In the TRT book Jasterboff says two white noise generators should be worn to keep the auditory system in balance. He says the while noise should be set to just below the tinnitus. He also recommends at night they shouldn't be worn in bed although some people do this. He suggests a sound machine should be used by the bedside and the volume set to just below the tinnitus. It should be played throughout the night until morning.

    TRT (Tinnitus retraining therapy) is a two part treatment. It involves counselling with a Hearing Therapist or Audiologist trained in TRT. Jastaboff says counselling is very important and I agree with him. The second part of the treatment is using white noise generators in the manner that I've discribed above and using a sound machine at night.

    Jasterboff says that if a person is wearing one white noise generator this is not TRT. He then says: if two white noise generators are worn and no tinnitus counselling is given this is not TRT. He finishes by saying: If a person just wears two white noise generators or one and receives no tinnitus counselling, via a hearing therapist or audiologist, the results or outcome of the treatment might not be satisfactory.

    The benefits of tinnitus counselling through a Hearing Therapist or Audiologist is as follows:

    Tinnitus can become a problem when the patient starts to believe nothing can be done about the condition. If one isn’t careful anxiety and depression can start to take hold. Through regular counselling sessions with a Hearing Therapist the patient learns not to look at their tinnitus as non life threatening and not to be constantly afraid of it and to be monitoring every little change in its perception.

    At first the therapist discusses with the patient how the tinnitus makes them feel and how it has impacted on their life. Often people say they have lost interest in the things they once liked doing, which is perfectly understandable. The main goal here is to gradually help them look at life differently and with a more positive outlook. Over time the negative thinking that is often associated with tinnitus and hyperacusis is gradually dispelled and demystified.

    The Hearing Therapist does this in a controlled and precise manner so that the patient feels relaxed and not pressured. Therefore, it must be stressed and understood, this treatment takes time. To complete a course of TRT takes approximately twelve to twenty four months and in some cases longer. The duration of each counselling session is left to the discretion of the Hearing Therapist. Typically, these can last up to one hour or more. The amount of appointments required will be different for each patient, but it is quality rather than the quantity of the counselling that really matters.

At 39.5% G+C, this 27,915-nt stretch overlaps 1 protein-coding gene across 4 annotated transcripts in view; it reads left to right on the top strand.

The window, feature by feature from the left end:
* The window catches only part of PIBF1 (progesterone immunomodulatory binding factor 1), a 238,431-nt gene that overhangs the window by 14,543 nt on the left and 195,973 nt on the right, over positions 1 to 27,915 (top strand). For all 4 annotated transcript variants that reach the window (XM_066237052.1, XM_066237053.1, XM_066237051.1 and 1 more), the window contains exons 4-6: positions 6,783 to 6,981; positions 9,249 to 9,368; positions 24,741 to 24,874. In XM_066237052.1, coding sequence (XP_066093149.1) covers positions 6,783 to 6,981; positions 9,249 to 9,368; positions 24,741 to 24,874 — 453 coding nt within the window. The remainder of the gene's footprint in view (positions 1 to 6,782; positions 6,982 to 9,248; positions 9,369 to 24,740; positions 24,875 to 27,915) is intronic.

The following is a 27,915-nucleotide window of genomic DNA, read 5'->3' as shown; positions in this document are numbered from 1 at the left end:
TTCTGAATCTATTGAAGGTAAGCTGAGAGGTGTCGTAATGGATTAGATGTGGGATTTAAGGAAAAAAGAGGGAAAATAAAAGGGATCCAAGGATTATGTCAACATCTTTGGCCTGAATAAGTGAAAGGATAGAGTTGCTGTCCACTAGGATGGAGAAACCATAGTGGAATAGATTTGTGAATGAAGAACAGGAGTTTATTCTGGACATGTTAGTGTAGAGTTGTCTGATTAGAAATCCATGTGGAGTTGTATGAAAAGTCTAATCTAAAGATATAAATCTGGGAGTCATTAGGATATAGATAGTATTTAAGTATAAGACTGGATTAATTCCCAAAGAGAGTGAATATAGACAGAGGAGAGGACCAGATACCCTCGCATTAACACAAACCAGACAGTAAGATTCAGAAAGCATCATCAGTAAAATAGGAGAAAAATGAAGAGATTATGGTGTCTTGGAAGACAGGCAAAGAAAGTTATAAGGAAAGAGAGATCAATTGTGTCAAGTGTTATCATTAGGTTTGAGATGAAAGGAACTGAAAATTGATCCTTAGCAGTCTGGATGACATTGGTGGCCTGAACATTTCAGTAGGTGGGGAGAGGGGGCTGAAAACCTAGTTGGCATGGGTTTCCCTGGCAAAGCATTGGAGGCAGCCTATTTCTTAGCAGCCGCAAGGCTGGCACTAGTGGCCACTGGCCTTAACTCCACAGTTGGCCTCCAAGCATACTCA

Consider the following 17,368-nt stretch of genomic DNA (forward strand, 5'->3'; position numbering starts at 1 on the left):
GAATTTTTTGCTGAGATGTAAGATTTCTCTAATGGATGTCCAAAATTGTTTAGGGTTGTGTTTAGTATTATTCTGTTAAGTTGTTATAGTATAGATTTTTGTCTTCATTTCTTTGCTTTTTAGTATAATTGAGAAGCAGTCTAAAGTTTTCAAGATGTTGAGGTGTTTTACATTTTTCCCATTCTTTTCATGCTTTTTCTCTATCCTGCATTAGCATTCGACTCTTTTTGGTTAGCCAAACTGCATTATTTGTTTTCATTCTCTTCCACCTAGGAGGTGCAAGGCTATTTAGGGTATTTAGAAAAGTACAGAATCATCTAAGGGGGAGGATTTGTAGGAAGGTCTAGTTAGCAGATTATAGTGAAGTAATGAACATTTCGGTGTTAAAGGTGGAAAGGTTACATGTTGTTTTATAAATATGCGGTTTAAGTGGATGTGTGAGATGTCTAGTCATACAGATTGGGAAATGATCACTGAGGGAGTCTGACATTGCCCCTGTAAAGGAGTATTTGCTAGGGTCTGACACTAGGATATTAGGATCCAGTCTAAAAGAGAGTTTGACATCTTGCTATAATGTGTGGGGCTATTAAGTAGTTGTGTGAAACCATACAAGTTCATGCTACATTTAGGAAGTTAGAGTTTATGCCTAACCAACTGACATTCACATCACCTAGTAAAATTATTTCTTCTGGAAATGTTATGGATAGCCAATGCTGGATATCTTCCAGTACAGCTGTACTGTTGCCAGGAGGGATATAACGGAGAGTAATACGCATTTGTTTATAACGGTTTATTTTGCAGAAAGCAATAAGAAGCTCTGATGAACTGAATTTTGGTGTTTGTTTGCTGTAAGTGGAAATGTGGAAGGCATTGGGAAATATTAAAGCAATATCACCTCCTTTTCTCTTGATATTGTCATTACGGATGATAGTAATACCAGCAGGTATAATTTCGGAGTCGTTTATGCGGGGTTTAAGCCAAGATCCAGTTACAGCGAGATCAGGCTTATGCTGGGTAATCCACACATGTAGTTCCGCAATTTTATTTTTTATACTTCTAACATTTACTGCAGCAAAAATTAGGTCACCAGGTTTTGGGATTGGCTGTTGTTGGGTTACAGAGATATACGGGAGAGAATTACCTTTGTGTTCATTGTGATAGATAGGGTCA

Some people still manage to make good improvement and habituate to their tinnitus by wearing one white noise generator or two and without having tinnitus counselling.


  • Hi Micheal, Ive had tinnitus in my right ear for 15 months and this started 3 months after i truamatically lost my mother. It took me 5 months to be referred to ent and audiology, i had mri which was normal and last april was given a hearing aide with built in masker for my right ear and i have mild hearing loss in that ear too. I started using the HA but soon after this i started noticeing T in my left ear. Not sure if it was always there or not. Although it doesn't seem as loud as it is in my right ear. When i first noticed my T I was in the early stages of grief so emotionally i was all over the place and maybe this is why i reacted so badly when tinnistus started. I did have bereavement counselling which helped me alot. Ive also had CBT but struggled with this as it was only 1/2 hour sessions over 6 weeks and it didnt seem to help.i use sound enricment at night but have it on a timer (90 mins) and i normally fall asleep before thats up. Since using the hearing aid, i have noticed that my T is more noticable and have more spikes but when i didnt use it, my T was quieter more frequently but using the masker does give me relief when T is noisy. So you can see why Im becoming a bit confused as to whether i should continue using the masker or not. I don't know if my nhs trust supports TRT and thats something i can ask about on my next visit in march. I appreciate your words of wisdom though. Lesley